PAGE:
Now, however, with my marriage breaking down, he is back to where he belongs. The patriarch with an unshakeable faith in his opinion. What he knew, what he understood, HAD to be the gospel truth. And nothing else mattered.

I know this was a huge shock to him. The marriage of his only child breaking down has been the bulldozer that has trampled his soul and spirit. But his reaction to this has been extreme. My “life altering mistake” has given him the fodder to say that I basically understood zilch about human beings and relationships and now I should completely adhere to what he says. And pray what may that be? I said with a tinge of sarcasm which escaped him.

Very seriously he told me, how now I must reconcile myself to living a life alone as a “single woman” “with my head held high in society”. How my only aim in life, going forward would be to raise my son. Not that I disagreed with the last part, but me the eternal hopeful can’t but help thinking that I will find love again and share my life with someone who would care for me. I tried mentioning it to him. What if I get married again?

He gave me a look which I can only describe as a lethal mixture of anger derision and irritation. This must have been the look Napoleon gave the Duke of Wellington when they finally came face to face at the battle of Waterloo. It is the look the losing side gives when they know their arsenal bag is all but empty while they are standing at the precipice of disaster.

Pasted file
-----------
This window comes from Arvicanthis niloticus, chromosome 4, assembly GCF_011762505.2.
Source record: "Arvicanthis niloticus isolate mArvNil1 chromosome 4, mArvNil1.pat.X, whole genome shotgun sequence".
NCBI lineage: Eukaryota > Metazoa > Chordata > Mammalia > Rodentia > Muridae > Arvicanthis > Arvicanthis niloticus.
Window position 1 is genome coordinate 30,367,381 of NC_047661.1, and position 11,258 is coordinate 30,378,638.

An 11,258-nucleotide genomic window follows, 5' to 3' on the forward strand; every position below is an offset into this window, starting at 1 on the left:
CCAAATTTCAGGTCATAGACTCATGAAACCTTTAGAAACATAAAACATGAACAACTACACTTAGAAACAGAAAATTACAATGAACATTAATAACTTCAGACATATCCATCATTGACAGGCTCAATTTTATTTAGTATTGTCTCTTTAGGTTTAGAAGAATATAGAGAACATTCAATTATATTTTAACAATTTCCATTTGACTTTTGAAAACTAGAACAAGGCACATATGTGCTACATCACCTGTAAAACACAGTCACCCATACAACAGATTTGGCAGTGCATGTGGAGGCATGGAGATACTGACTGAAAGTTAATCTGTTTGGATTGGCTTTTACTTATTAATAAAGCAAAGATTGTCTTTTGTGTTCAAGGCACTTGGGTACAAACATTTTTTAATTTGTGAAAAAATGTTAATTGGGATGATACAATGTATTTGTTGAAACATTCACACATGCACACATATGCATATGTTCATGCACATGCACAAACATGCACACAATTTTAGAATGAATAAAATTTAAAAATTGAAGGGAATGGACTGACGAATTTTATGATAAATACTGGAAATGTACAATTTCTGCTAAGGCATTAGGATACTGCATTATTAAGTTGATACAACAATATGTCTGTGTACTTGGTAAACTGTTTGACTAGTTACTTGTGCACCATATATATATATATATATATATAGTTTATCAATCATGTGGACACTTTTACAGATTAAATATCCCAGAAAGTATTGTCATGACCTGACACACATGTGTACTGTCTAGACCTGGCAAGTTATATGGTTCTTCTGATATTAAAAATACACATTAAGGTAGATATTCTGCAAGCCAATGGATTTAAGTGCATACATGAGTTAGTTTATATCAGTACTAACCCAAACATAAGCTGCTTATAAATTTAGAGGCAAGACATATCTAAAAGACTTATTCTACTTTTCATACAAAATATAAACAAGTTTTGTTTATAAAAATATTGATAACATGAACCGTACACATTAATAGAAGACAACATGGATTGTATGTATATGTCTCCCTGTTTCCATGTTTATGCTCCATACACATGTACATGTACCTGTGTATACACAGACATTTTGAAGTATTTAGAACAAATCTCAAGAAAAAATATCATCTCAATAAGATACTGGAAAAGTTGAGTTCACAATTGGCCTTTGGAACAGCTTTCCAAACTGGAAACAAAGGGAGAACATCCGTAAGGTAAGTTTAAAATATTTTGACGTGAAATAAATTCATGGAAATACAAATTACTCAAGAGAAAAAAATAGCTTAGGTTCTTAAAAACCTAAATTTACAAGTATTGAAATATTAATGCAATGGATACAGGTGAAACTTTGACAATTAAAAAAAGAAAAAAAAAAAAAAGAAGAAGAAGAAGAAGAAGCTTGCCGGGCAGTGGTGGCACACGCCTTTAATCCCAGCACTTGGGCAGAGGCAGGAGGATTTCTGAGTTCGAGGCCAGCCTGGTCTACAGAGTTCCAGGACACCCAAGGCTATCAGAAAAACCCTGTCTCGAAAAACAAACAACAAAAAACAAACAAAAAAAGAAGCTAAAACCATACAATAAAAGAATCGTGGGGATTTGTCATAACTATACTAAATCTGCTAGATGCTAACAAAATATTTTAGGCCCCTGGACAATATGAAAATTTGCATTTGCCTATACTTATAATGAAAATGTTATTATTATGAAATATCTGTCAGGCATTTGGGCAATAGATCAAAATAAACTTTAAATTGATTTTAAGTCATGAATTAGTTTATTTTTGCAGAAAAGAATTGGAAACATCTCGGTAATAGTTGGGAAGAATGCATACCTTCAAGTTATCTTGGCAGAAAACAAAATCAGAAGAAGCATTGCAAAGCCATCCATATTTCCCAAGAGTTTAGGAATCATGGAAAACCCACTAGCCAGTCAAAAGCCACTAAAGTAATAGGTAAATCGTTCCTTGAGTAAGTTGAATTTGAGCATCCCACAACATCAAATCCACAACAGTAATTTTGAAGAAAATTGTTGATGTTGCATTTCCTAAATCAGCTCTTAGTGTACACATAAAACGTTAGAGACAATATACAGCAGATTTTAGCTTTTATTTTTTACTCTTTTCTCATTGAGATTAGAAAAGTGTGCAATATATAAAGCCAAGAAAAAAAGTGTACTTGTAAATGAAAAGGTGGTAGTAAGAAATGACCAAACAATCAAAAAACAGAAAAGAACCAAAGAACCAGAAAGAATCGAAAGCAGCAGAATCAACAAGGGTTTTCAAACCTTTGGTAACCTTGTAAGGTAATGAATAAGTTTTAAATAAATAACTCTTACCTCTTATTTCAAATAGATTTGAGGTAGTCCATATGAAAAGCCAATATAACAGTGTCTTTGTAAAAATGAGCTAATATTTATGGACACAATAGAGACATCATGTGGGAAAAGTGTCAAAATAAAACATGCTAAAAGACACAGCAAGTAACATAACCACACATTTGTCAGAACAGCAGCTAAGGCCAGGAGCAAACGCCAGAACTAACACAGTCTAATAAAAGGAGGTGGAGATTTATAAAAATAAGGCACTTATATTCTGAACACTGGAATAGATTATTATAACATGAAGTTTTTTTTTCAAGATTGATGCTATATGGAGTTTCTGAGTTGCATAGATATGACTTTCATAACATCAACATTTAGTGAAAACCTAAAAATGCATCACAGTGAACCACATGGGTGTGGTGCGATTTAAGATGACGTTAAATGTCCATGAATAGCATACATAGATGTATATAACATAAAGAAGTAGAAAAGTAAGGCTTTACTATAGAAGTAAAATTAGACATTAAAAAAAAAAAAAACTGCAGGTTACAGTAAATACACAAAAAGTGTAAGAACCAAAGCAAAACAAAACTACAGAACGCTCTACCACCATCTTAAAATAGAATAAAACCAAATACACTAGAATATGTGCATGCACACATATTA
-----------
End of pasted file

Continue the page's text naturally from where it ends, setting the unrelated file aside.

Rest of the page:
“How can you even consider that?” he barked at me. After you proved to yourself and the world that you know nothing and understand nothing of human relationships”?   The only thing left for me to do is to raise my kid and look for a job. “But what if someone likes me? And I am still young, why do I have to go through life alone?” He snorted when I said I was still young, meaning that he considered me nothing but over the hill.

“You have to do it, because this is what society expects of you. To be a model citizen. To be a model mother” I had immediate flashbacks to when I was 18 and he would give me the model citizen sermon, but unlike then, I did not cheekily ask him if he meant I could model. He remembered the conversations too and warned me against raising that topic again. Firstly, wasn’t I old enough to not say such stupid things and secondly, and more importantly, I was too fat to be a model. He knows that! He is with the times!  He watched a fashion show at Siri Fort once, for God’s sake!!